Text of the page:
NEW DELHI (Reuters) - India and China have agreed to expand their military ties and enhance interaction to ensure peace on their common border, India said after a meeting between the old rivals’ defense ministers.
Relations between the Asian giants were strained last year over a 73-day military face-off in a remote, high-altitude stretch of their disputed Himalayan border.
But the neighbors have over recent months been working on mending ties and visiting Chinese Defence Minister Wei Fenghe told Indian Prime Minister Narendra Modi this week that their countries’ friendship dated back to ancient times.
On Thursday, Wei had extensive discussions with his Indian counterpart, Nirmala Sitharaman, the Indian government said.
“It was decided to expand the engagement between their armed forces relating to training, joint exercises and other professional interactions,” the government said in a statement issued late on Thursday.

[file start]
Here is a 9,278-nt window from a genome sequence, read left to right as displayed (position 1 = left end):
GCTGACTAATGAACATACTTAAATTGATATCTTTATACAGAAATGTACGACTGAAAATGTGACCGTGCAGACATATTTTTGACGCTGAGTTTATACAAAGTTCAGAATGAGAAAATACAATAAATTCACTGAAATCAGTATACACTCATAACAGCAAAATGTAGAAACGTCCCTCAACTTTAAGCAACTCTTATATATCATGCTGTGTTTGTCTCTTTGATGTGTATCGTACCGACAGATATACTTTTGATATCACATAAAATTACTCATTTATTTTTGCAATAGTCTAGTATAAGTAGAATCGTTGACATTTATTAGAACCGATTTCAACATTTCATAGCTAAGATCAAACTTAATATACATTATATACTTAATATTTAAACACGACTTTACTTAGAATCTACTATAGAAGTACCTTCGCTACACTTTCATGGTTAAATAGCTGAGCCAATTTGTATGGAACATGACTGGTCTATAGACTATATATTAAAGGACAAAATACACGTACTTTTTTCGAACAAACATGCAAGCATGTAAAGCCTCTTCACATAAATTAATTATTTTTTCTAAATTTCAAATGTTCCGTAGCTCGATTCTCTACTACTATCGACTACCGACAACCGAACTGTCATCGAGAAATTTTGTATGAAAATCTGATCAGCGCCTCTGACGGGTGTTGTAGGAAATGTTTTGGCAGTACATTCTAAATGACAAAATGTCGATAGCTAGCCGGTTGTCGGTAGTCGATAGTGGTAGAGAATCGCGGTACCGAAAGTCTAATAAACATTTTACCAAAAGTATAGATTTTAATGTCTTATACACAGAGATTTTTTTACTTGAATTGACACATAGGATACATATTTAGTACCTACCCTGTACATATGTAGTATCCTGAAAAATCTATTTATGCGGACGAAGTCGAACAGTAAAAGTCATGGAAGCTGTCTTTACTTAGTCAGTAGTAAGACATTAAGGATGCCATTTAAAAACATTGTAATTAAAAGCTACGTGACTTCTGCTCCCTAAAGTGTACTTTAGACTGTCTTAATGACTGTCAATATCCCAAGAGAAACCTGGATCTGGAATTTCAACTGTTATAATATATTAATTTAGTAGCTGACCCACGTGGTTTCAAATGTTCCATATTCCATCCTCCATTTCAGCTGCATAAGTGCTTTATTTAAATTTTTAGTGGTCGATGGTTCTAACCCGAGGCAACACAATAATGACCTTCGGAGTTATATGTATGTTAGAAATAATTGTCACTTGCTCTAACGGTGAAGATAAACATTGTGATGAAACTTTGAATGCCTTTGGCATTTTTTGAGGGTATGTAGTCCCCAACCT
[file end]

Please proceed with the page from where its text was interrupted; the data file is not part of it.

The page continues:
The ministers also discussed their border and agreed to implement “confidence building measures” to ensure the maintenance of peace, including the early operationalisation of a hotline between their armed forces, India said.
India and China fought a war in 1962 and the unresolved dispute over stretches of their 3,500 km (2,200 miles) border has clouded relations ever since.
But the two big Asian economies share similar positions on a host of issues including concern about U.S. tariffs and Chinese President Xi Jinping and Modi agreed in April to improve relations.
Reporting by Krishna N. Das; Editing by Robert Birsel
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